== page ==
Some 112 Australian and New Zealand passengers, who have endured days on an adventure ship off the stormy coast of South America, have been allowed off in Uruguay.

The Greg Mortimer was brought alongside at Montevideo and a “sanitary cordon”  constructed  to Carrasco Airport, a Uruguayan navy statement said.

A medical plane to evacuate Australian and New Zealand passengers will depart at dawn on Saturday for Melbourne, foreign ministry sources said.

The cost to fly each passenger home is about $US9,300 ($A15,025). The cruise ship operator has asked the Australian government for help with expenses, but a statement maintained “Aurora Expeditions insurance will cover repatriation flight cost so there will be no cost to passengers”.

Around 60 per cent of the 217 passengers onboard Aurora Expeditions’ Greg Mortimer have tested positive for coronavirus, said the line.

Overnight, an Australian couple suffering from COVID-19, have been evacuated from the ship. The 59 and 6-year-old were taken from hospital on Wednesday, both with coronavirus and pneumonia, the Uruguayan navy said.

A total of eight people have been transferred to hospitals in Montevideo.

“There are currently no fevers onboard and all are asymptomatic,” said Aurora Expeditions.

Of 217 people, 128 were positive for the virus, while 89 tested negative.

Australian passengers, and possibly those from New Zealand, will fly home on an Airbus 340 that has been refitted – with people who have the virus and those who do not travelling in separate cabin areas, according to Aurora Expeditions.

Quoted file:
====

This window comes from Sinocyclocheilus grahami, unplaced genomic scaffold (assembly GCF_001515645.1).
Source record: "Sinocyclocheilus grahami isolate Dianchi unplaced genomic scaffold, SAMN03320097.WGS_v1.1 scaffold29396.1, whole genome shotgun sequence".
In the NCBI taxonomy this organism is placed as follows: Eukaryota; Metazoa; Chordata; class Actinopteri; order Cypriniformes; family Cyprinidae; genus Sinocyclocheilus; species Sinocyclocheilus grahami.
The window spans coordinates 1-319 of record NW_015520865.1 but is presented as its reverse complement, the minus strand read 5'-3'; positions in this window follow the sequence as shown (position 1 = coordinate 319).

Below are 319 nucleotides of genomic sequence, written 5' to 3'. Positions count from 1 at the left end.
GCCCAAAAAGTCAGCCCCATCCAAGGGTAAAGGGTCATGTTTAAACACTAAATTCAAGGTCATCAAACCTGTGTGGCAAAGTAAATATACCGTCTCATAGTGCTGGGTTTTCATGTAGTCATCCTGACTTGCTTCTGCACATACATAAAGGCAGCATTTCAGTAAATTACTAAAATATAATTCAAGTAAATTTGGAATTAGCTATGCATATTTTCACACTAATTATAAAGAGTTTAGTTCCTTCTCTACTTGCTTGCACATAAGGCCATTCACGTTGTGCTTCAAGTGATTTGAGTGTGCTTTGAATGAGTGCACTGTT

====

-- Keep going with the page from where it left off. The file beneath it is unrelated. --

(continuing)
The plan would require the passengers to undergo a 14-day quarantine on arrival at a facility in Melbourne, the company said.

Those who have the virus will have to wait until they test negative before they fly home.

Dr Annaliese van Dieman, Deputy Chief Medical Officer of Victoria said: “We have reports that up to 70 per cent of these patients have tested positive to COVID-19.

“The government has been working very, very closely with the cruise ship operators to organise this fight to come back to Australia. The Victorian government will ensure that this flight is met by a number of medical staff, ambulances as required.

“The plan for this is that everybody will be assessed when they get off the flight via a medical team. Everybody who needs to go to hospital will go to hospital and the remaining passengers will go to quarantine in hotels as is the process for all international arrivals at this point in time.”

The Greg Mortimer departed March 15 on a voyage to Antarctic and South Georgia that followed in the footsteps of the polar explorer, Ernest Shackleton.